Informational Note No. 2: See Informative Annex E for determination of building types [NFPA 220, Table 3-1].
(4) Cable trays in structures permitted to be Types III, IV, or V where the cables are identified for the use.
Informational Note: See 310.15(A)(3) for temperature limitation of conductors.
(5) Types I and II construction where installed within raceways permitted to be installed in Types I and II construction.
For most posters here, this doesn't matter much, since houses are covered by 334.10 point 1, and most small apartment buildings and such are covered by 334.10 point 2, as typical wooden frame construction is Type V in the building code nomenclature system.
However, taller/heavier-built apartment and condo buildings, like yours, use Type I fire-resistive masonry construction in this day and age by and large, and as a result, cannot be wired using NM cable. While some local codes require conduit for these jobs, others permit the use of metal-sheathed cables such as type AC and type MC, hence what you see here.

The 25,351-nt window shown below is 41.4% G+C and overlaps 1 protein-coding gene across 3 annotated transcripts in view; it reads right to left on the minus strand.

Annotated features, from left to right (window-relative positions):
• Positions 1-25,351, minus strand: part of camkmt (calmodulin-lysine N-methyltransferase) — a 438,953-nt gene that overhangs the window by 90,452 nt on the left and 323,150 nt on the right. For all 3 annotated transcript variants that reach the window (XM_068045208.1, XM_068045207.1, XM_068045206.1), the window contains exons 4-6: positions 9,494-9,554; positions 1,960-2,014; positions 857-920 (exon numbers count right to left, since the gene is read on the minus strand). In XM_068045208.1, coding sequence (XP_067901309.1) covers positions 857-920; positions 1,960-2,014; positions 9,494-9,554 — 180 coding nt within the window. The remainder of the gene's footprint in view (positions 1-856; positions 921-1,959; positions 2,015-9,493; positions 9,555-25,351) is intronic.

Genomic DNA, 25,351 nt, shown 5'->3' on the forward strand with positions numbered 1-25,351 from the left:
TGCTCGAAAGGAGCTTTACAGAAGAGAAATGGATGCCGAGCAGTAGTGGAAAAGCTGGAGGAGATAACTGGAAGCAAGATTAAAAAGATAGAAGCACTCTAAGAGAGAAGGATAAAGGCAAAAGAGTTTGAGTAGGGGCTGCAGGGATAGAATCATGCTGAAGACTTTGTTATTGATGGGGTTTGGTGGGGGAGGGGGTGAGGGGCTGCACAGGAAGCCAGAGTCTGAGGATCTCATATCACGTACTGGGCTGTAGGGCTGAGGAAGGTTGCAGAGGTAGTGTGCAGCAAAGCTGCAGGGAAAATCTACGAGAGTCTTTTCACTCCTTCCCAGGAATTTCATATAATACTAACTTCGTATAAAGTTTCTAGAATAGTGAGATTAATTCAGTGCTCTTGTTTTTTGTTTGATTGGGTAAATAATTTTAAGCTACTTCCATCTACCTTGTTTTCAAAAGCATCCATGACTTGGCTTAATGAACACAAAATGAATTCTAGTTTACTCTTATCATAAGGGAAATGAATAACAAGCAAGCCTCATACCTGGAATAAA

So, what should you do instead?
What I would do in this situation is use either a type MCI-A (preferred) or type AC (if you can't find type MCI-A, as it's still kinda newfangled) cable in 12/2 to make the run from the existing box to a new box for your TV receptacle. Note that the new box will need to be a metal old work box, preferably one with integral clamps for type MC or AC cables, in order to ground the new receptacle correctly.
Furthermore, you'll need to pry out or punch out a 1/2" trade size (7/8" actual diameter) knockout either in the top or a free side of the box, then use a type AC/MC connector (straight for a top feed, 90° aka right-angle for a side feed) to bring the cable into the box. The good news is that since the existing wire connectors have a spare hole in them, you can just plug the new hot and neutral into the existing connectors (with the breaker turned off, of course).